Dividends on common stock are paid only after the company's obligations to bondholders and holders of preferred stock are taken care of. Preferred stock offers a fixed rate of return paid out as dividends. Because dividends on preferred stock are paid before any dividends to the common stockholders, they offer greater certainty about the level of income you'll receive. (However, if the company does well and increases its common-stock dividend, preferred stockholders still receive the same payments.
Some mutual funds specialize in dividend-paying stocks; these may be known as income funds, growth-and-income funds, or equity-income funds. Balanced funds may invest in both stocks and bonds.
Real estate and real estate investment trusts (REITs)
A REIT buys, develops, manages, and/or sells real estate such as skyscrapers, shopping malls, apartment complexes, office buildings, or housing developments. Rather than investing directly in real estate, REIT investors invest in a professionally managed portfolio of real estate. REITs trade on the major exchanges, just like stocks. REITS may make money from rental income, profits from the sale of property, and other services to tenants. They do not pay taxes as long as they pay out at least 90 percent of their net income to their investors.
If you prefer a more hands-on approach, you can invest directly in real estate that offers rental income. However, you should be certain that you're prepared for the headaches involved in being a landlord.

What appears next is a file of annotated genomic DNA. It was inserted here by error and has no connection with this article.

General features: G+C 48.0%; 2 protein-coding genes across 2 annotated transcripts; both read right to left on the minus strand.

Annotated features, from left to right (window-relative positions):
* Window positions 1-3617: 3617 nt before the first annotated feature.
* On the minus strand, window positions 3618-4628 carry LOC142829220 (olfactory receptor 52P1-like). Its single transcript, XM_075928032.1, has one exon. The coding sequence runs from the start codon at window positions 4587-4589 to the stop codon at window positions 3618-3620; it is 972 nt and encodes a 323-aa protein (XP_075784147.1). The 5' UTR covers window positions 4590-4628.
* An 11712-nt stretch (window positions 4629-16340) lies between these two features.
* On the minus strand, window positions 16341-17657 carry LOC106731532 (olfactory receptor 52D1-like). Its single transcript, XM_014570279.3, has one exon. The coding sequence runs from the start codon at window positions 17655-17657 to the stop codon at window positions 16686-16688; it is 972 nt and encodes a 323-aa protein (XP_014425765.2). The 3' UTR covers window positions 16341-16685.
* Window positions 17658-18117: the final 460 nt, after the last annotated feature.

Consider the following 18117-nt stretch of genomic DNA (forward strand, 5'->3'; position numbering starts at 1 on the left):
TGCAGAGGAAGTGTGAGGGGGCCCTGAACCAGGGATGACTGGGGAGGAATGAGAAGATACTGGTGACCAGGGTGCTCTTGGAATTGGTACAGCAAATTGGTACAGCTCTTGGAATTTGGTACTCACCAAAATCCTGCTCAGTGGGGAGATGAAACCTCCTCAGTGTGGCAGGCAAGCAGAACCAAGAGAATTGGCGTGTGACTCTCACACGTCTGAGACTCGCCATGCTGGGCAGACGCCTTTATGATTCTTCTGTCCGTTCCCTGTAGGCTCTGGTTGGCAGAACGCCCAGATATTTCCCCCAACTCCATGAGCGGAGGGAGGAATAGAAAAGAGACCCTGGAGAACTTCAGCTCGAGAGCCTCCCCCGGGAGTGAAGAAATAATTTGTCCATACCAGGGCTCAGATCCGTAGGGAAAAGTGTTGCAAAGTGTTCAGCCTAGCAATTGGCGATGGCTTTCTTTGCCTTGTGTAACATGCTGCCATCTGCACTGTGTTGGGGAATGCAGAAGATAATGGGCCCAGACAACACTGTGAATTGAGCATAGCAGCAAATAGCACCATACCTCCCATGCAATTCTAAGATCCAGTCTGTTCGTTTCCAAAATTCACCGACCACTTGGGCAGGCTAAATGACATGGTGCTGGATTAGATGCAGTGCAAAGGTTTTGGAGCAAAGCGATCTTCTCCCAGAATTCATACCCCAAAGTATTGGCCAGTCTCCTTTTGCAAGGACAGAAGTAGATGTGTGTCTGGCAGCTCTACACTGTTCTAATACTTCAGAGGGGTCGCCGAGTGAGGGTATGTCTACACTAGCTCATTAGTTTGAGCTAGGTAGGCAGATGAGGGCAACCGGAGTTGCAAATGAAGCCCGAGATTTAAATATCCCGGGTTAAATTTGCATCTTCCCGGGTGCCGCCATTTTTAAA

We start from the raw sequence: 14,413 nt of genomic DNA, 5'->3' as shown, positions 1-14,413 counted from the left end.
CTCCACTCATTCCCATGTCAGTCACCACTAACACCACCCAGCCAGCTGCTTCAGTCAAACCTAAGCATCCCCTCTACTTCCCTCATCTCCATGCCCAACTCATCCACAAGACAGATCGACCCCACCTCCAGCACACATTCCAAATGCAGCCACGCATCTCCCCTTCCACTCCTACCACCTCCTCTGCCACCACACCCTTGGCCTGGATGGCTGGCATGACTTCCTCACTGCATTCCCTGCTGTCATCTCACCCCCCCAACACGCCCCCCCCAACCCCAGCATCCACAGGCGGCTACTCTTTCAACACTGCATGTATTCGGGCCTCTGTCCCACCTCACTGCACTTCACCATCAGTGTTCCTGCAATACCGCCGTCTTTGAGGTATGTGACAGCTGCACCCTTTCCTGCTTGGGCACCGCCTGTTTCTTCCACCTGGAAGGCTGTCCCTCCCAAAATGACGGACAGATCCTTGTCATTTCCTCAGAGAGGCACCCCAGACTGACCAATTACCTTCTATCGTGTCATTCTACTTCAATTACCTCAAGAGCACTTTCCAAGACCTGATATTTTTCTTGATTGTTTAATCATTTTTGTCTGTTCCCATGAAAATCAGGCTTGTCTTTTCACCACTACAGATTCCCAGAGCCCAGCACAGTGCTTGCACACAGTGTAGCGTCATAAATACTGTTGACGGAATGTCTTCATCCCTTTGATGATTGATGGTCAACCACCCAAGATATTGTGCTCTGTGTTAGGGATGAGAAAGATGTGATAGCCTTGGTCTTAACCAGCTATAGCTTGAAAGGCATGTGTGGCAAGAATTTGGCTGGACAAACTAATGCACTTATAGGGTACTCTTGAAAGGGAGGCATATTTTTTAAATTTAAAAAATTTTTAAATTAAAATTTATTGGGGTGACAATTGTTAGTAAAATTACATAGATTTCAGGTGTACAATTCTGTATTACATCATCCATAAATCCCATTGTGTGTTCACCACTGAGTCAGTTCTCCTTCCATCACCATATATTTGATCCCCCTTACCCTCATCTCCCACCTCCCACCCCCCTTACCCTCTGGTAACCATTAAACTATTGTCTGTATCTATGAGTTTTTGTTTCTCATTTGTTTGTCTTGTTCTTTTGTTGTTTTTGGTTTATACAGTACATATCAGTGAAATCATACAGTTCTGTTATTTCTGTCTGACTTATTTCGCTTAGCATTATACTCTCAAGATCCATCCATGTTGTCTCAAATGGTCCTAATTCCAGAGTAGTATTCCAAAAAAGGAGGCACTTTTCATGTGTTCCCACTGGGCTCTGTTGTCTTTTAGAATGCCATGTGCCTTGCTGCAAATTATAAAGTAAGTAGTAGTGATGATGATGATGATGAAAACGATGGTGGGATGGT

In addition to mutual funds that specialize in income-paying stocks or bonds, a relatively new type of mutual fund attempts to provide income over a given period of time. Generically referred to as distribution funds, retirement income funds, or managed payout funds, they are managed to try to provide either a given level of income, or provide income over a specified time period. Many allow you to withdraw money as needed. (However, there is no guarantee that they will always be able to achieve the intended return or last as long as indicated, and withdrawing money from it may reduce the longevity of your investment in a fund.)
Annuities represent a contract between an individual and the issuer (usually an insurance company). An annuity can guarantee a stream of income, though any guarantee is subject to the claims-paying ability of the company issuing the annuity. In order to receive an income stream from an annuity, you would either withdraw money periodically from the amount available in the annuity contract, or annuitize the contract. With annuitization, the issuer promises to pay you an amount of money periodically (monthly, quarterly, yearly, etc.). You can elect to receive either a fixed amount for each payment period (called a fixed annuity payout) or a variable amount for each period (a variable annuity payout). With a variable annuity, the issuer does not guarantee or project any rate of return on the underlying investment portfolio.
With an annuity, you can receive the income stream for a specific time period (for example, 10 years), over your lifetime, or over your lifetime and the lifetime of another person (called a "joint and survivor annuity"). You may purchase an annuity with a single lump sum and begin payments within one year (an immediate annuity) or allow your initial investment to accrue any earnings tax-deferred over time (a deferred annuity).